From the star of Peacock’s Queer as Folk and the Netflix series Special comes a darkly witty and touching novel following a gay TV writer with cerebral palsy as he fights addiction and searches for acceptance in an overwhelmingly ableist world.
Elliott appears to be living the dream as a successful TV writer with a doting boyfriend. But behind his Instagram filter of a life, he’s grappling with an intensifying alcohol addiction, he can’t seem to stop cheating on his boyfriend with various sex workers, and his cerebral palsy is making him feel like gay Shrek.
After falling down a rabbit hole of sex, drinking, and Hollywood backstabbing, Elliott decides to limp his way towards redemption. But facing your demons is easier said than done.
Candid, biting, and refreshingly real, Just by Looking at Him is an incisive commentary on gay life, a heart-centered, laugh-out-loud exploration of self, and a rare insight into life as a person with disabilities.
APPLE BOOKS REVIEW
Ryan O’Connell, creator and star of the streaming comedy series Special, has written an emotionally honest and absolutely hilarious debut novel. Meet Elliott, a gay comedy writer with cerebral palsy who, despite having a successful career and relationship, craves alcohol and casual sex after a lifetime of feeling overlooked. Elliott’s no-filter attitude (like, from the very first sentence!) had us laughing out loud and sincerely wishing we could be best friends. O’Connell has no problem pointing and laughing at plenty of uncomfortable truths, like how having even the most loving partner can become boring eventually. But it’s his refreshingly frank depiction of everyday experiences with disability—such as well-meaning strangers constantly assuming he needs their help—that we appreciated most. Delightfully dark, funny, and heartfelt, Just by Looking at Him is a master class in pulling humor out of trying circumstances.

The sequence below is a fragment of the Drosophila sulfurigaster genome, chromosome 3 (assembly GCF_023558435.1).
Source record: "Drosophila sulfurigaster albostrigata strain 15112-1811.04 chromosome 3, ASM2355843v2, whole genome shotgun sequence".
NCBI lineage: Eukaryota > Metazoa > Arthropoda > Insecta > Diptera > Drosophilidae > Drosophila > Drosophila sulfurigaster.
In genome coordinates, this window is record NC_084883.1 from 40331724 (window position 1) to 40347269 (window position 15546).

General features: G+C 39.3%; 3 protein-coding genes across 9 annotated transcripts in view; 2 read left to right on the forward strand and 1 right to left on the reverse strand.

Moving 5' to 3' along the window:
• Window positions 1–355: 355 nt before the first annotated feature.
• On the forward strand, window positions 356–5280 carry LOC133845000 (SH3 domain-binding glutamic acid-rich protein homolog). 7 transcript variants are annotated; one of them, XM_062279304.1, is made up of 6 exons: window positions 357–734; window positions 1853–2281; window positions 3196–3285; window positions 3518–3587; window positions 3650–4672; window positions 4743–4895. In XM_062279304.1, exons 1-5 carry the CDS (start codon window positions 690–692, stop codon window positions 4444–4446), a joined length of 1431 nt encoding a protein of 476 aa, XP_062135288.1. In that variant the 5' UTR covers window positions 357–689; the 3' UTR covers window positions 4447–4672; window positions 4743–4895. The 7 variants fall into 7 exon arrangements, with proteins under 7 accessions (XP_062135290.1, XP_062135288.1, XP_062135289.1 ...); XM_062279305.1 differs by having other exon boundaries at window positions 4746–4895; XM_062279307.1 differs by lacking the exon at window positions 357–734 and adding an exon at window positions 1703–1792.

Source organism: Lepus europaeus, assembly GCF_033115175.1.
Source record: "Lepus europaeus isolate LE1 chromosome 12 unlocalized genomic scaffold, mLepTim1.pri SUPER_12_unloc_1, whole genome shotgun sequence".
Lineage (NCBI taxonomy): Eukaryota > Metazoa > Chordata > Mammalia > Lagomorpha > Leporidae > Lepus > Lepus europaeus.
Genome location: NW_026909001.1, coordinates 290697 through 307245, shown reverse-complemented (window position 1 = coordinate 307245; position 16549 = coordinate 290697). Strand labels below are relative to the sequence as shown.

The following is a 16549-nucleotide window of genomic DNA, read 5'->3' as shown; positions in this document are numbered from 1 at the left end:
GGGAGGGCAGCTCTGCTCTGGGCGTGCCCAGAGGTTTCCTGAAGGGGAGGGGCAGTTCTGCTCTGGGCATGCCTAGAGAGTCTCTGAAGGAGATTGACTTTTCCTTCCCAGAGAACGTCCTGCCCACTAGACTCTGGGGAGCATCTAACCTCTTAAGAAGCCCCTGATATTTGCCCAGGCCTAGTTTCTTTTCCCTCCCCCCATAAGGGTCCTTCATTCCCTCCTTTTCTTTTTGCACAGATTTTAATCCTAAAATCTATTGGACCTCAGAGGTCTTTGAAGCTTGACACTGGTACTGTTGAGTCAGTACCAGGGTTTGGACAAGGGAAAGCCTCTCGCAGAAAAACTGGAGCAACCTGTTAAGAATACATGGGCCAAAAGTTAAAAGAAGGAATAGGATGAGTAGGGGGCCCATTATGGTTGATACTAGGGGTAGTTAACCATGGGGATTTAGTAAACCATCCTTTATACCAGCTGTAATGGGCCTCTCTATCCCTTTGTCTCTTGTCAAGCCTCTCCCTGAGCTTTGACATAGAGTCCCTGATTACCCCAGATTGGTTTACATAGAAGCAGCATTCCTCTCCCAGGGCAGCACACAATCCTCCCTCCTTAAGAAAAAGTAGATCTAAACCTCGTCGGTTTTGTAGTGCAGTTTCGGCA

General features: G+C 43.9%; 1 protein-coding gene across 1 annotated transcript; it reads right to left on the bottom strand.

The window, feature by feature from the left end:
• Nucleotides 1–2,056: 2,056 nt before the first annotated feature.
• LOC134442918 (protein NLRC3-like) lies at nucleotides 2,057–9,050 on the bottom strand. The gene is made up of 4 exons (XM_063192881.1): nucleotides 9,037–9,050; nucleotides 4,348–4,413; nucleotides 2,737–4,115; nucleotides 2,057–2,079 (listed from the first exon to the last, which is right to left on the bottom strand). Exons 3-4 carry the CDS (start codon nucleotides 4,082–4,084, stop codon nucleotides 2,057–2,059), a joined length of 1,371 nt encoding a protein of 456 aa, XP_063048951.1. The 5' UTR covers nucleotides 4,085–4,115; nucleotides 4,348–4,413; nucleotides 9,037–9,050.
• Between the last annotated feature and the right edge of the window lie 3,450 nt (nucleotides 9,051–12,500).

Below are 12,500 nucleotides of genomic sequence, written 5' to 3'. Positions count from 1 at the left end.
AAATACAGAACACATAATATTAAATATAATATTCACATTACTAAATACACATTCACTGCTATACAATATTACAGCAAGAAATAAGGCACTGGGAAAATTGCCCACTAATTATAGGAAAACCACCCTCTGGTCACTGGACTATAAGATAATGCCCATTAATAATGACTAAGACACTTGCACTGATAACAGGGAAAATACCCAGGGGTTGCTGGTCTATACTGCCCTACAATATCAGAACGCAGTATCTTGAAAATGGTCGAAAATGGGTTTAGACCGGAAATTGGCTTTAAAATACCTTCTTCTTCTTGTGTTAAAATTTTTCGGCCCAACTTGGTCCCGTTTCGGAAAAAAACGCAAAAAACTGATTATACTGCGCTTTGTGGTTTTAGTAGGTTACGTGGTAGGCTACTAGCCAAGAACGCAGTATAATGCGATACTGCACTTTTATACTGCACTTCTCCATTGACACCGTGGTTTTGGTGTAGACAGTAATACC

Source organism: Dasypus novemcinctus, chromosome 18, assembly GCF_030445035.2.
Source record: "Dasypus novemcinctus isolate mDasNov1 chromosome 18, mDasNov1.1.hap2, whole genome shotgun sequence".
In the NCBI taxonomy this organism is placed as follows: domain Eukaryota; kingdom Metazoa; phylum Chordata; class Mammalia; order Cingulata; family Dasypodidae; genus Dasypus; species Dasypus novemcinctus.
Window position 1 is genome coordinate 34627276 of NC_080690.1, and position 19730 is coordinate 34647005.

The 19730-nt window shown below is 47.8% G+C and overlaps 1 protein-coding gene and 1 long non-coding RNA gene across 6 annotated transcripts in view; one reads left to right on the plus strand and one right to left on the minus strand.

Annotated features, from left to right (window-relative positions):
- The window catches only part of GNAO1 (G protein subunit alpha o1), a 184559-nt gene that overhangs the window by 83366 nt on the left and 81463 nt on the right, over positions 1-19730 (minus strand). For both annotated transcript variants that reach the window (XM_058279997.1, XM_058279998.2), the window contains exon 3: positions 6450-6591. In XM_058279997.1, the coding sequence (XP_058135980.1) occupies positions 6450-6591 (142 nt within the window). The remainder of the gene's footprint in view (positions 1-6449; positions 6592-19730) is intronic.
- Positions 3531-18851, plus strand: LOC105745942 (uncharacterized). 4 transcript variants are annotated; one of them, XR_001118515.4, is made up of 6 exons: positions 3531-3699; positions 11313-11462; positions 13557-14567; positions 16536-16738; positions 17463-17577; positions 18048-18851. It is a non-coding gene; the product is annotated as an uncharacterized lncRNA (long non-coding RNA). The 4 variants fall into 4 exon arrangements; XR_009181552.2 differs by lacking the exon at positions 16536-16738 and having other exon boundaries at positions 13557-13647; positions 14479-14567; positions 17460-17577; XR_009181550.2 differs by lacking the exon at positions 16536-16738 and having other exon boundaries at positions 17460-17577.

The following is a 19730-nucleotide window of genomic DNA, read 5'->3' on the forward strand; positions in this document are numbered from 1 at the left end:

O'Connell navigates internalized homophobia and ableism in his hysterical debut novel (after the memoir I'm Special: And Other Lies We Tell Ourselves), a ripsnorter set in Los Angeles. Elliott, the protagonist, introduces readers to his "perfect" boyfriend, Gus, whom he increasingly resents. After almost six years together, the two are in a rut of ordering takeout, drinking natural wine, and having dissociative sex. Elliott is living with cerebral palsy, and despite having a flashy job writing for television, he can't help but think "modern life is hell." After an eyebrow-raising story from his boss involving hiring a sex worker, Elliott sets off on a trip of self-sabotage turned self-discovery, as he probes his relationships with sex and his body, alcohol, disability ("I work very hard to appear palatable, easy to digest, the crostini of disability"), and his father. (Some of this may sound familiar to fans of O'Connell's Netflix series, Special.) Here, O'Connell's revelatory and charming humor adds dimension to a character who is unapologetic about his spiraling behavior despite claiming to know better. O'Connell leaves nothing on the table, and the result reads like a zippy, traffic-dodging trip up the 101 on a blinding afternoon. Agent: Kent Wolf, Neon Literary.